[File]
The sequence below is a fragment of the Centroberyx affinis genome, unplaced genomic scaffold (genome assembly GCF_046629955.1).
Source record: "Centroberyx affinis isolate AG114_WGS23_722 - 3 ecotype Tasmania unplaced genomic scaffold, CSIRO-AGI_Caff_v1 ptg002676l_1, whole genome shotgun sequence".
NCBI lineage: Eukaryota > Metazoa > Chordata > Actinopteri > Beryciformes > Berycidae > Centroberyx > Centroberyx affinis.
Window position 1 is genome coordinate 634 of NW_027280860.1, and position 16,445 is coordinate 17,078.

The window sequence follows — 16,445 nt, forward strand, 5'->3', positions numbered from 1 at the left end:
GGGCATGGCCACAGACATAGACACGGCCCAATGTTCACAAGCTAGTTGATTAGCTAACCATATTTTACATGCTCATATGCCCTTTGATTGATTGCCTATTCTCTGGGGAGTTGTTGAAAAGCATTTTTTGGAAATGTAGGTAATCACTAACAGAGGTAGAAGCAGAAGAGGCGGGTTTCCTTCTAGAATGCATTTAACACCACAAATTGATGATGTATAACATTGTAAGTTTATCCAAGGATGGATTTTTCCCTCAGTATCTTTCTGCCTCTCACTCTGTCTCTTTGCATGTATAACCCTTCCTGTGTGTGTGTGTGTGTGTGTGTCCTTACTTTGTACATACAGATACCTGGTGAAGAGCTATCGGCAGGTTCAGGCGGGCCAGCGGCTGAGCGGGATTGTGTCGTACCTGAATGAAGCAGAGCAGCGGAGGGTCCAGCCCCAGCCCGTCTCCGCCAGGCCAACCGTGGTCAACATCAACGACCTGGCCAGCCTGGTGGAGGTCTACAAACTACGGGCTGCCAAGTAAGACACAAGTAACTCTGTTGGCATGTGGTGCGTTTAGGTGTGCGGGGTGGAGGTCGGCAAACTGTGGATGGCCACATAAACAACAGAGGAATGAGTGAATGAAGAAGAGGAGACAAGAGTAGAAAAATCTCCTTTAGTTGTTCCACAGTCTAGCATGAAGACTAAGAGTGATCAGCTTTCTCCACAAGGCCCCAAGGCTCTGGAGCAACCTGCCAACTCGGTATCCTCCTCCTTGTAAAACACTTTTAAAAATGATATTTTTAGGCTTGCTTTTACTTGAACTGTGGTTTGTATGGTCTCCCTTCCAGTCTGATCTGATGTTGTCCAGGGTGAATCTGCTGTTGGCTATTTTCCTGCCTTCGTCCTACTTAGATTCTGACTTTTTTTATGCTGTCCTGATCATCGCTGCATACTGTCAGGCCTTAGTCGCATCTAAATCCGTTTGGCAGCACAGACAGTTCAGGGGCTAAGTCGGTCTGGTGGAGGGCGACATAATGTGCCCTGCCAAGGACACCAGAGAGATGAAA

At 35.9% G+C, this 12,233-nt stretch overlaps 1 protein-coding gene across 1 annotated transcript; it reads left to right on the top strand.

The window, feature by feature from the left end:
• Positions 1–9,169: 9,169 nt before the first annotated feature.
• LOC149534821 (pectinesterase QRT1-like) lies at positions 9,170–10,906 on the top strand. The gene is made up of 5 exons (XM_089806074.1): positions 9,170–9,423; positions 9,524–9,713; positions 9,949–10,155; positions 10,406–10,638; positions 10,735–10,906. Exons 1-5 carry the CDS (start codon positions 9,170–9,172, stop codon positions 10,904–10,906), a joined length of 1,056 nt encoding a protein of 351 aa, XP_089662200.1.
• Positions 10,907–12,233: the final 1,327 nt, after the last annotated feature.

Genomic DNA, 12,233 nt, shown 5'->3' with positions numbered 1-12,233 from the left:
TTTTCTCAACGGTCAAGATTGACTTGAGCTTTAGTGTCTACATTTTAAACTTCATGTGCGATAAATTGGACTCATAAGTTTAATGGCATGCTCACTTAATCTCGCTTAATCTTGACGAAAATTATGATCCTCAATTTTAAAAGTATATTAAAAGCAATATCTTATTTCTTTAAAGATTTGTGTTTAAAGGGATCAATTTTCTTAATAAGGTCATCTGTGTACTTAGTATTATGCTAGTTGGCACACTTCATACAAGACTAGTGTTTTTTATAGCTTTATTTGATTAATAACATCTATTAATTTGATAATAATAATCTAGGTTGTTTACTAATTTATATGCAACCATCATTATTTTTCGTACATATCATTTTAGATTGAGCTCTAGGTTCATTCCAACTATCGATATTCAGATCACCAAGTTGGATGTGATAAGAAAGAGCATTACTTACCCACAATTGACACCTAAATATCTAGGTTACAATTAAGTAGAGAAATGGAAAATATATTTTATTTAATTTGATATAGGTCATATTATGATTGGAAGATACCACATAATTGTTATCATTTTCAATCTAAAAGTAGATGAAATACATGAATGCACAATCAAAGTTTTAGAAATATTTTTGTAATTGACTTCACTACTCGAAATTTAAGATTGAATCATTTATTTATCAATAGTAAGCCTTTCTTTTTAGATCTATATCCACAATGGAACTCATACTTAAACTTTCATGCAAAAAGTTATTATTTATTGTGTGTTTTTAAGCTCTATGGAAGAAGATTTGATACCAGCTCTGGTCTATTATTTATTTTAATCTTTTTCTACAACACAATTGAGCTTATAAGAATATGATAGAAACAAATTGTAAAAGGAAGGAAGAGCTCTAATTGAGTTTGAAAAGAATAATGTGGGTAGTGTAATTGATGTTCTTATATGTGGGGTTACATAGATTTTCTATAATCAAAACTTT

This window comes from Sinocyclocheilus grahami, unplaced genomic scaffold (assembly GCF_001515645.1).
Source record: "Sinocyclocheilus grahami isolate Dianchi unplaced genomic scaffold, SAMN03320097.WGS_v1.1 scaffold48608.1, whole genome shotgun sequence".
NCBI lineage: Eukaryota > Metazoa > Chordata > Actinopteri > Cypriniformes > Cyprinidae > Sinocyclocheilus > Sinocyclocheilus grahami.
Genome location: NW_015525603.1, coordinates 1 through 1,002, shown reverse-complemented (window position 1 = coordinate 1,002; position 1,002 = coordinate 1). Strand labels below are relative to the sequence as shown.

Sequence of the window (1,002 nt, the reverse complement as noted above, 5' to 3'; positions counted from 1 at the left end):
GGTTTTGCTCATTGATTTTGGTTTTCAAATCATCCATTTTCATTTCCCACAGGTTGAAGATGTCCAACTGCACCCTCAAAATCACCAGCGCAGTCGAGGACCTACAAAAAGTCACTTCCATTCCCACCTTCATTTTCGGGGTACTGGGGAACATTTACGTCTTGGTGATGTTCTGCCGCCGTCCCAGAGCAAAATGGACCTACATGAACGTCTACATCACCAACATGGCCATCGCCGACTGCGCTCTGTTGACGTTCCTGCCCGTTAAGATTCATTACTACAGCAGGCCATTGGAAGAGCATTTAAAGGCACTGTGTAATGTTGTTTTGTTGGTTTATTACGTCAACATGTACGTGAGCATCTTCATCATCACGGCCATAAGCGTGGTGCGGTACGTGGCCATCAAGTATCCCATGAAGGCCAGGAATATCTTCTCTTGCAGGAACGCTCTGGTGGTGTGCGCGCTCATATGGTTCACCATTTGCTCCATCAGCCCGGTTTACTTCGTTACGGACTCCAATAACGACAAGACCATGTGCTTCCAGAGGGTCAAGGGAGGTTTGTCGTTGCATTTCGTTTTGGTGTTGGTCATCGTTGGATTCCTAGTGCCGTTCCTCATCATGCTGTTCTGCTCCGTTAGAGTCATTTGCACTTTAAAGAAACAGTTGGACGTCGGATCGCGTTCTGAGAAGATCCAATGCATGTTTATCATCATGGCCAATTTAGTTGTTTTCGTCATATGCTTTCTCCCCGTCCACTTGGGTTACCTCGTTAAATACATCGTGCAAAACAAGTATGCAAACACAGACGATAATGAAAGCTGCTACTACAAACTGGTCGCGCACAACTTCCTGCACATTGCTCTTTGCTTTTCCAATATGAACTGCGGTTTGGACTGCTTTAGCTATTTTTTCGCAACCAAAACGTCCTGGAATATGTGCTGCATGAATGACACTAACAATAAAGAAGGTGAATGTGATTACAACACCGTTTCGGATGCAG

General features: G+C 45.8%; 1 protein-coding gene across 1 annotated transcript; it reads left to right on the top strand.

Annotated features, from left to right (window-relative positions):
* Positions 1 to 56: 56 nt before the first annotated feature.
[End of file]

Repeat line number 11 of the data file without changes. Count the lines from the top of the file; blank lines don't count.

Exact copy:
• Positions 10,907–12,233: the final 1,327 nt, after the last annotated feature.